I owe it to the memory of Sri Viswanatha Iyer to record the favorite ragas and kritis, he sang in those ragas. Sri Viswanatha Iyer used to sing practically all the kritis of Sri. Thiyagaraja in Thodi, Sankarabharnam, Kalyani, Kharakarapriya, Harikambodi, Durbar, Aarabhi, Devaghandari, Atana etc. The only two kritis in Simmendramadhyamam, the two in Shanmugapriya, all the kirtanas in Panthuvarali, (the only two in Gauli Pantu), Dhanyasis, and Saranga. He had an unique way of singing Kamas, Kuntalavarali, Devamanohari, Suruti and Kedaragowla. He was a great admirer of classic Hindustani Music and would avail every chance to hear Khan Sahib Abdul Khaim Khan and Bhai Kesar Bhai. The top violinists, Mridanga and Khanjira vidwans were eager to play sidemen to Sri Viswanatha Iyer as his concerts gave them the right type of elaboration on their instruments, receiving at every step his acclamation and encouragement. Sri Govindaswany Pillai was his constant accompanist for over a dozen years, then Sri Semmang udi Narayanaswami Iyer (nephew of son-in law of Tirukodikaval Sri Krishna Iyer - a violinist of undying unrivaled fames), Kumbakonam Sri Rajamanikam Pillai, Papa Venkataramaihar, Mysore T. Chowdia and last but not the least Dwaram Venkataswami Naidu - the violinist with the ideal longlow technique. Of the later generation he encouraged Sri T. N. Krishnan. The percussion stalwarts of the age were his eager sidemen, starting with Dhakshinamurthi Pillai, Alaganambia Pillai, Rangu Iyengar, Palani Subramania Pillai, Thanjavoor Vaidyanatha Iyer, Kothanda Rama Iyer and the immortal Palghat T. S. Mani Iyer. His most Mridanga support, in concerts in Madras was the everready Venu Naicker. His rendering was strictly in accordance with the Sudha Patantara. His swara singing was full of brighas, Karvais and all the embellishments as prescribed. Fortunately he has left behind some good records (disc) and of late some tape recordings though not many in number. The select band of musicians he trained including Se mmangudi Sri. Srinivasa Iyer, his own son Maharajapuram Santhanam and Mannargudi Sri. Sambasivam Iyer have done him proud. Many musicians have learnt some of his techniques rendering some kritis, shifting the "eduppu" from 1/2 to 3/4 interval for startin g. As with creative artists, composers, painters and poets, some themes, and images got greater prominence, appreciation and become the vogue of that time. Some other remain in comparative land of forgotten things. So in the realm of music, some of the immortal creations of St. Thiyagaraja have been ignored or not learnt at all, some because of lack of facilities, lack of competent exponents to sing them often and some other because of the complexity of structure, calling for voice or instrumental skil l of extraordinary excellence. Such songs of St. Thiyagaraja found an enthusiastic singer in Maharajapuram Viswanatha Iyer who took special pains to give authentic versions. He learned them assiduously and regaled us with these songs. There were 3 scor e such compositions, which he only sang in public concerts. What endeared him the most to his intimate admirers was his warm and affectionate, easy and unassuming nature, appreciation and approbation of good in any one especially aspiring young musicians , readiness to guide them and ever grateful for even small services or help rendered by anyone. His unshakable piety, devotion, and rapt adoration of St. Thiyagaraja inspired him and it was his ambition to end his days singing the immortal songs of the sa int at his Sammadhi. It was realized toward the close of his life. Musicologists have unanimously echoed that he was a rare musician, with a very attractive voice, Samprathaya Patanthara of kritis, a Punithan in the matter of classicism in raga delineat ion enriched by an aesthetic Kalpana Gnanam and perfect technique in Swara singing. This was a musician of rare excellence, when come such another?.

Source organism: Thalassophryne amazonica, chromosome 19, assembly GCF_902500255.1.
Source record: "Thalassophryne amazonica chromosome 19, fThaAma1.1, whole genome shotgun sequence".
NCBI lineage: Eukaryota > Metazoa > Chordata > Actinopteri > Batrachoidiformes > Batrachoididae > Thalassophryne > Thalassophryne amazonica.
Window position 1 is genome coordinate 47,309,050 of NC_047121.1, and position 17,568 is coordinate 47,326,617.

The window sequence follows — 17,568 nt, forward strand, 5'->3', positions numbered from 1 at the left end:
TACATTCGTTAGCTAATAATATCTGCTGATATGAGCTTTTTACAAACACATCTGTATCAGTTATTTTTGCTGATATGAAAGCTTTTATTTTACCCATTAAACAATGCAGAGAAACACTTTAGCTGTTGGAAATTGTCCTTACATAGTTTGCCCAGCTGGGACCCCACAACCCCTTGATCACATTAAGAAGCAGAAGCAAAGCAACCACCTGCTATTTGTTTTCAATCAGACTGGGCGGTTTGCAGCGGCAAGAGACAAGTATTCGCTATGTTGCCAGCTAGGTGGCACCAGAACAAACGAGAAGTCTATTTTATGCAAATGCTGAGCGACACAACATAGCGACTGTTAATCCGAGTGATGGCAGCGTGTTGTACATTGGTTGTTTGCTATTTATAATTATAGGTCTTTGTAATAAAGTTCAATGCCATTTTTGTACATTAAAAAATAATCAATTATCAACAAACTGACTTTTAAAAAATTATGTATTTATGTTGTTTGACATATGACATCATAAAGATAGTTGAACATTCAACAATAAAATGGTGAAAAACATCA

We shall recall some of the songs he sang in concerts not that those not mentioned are lesser ones: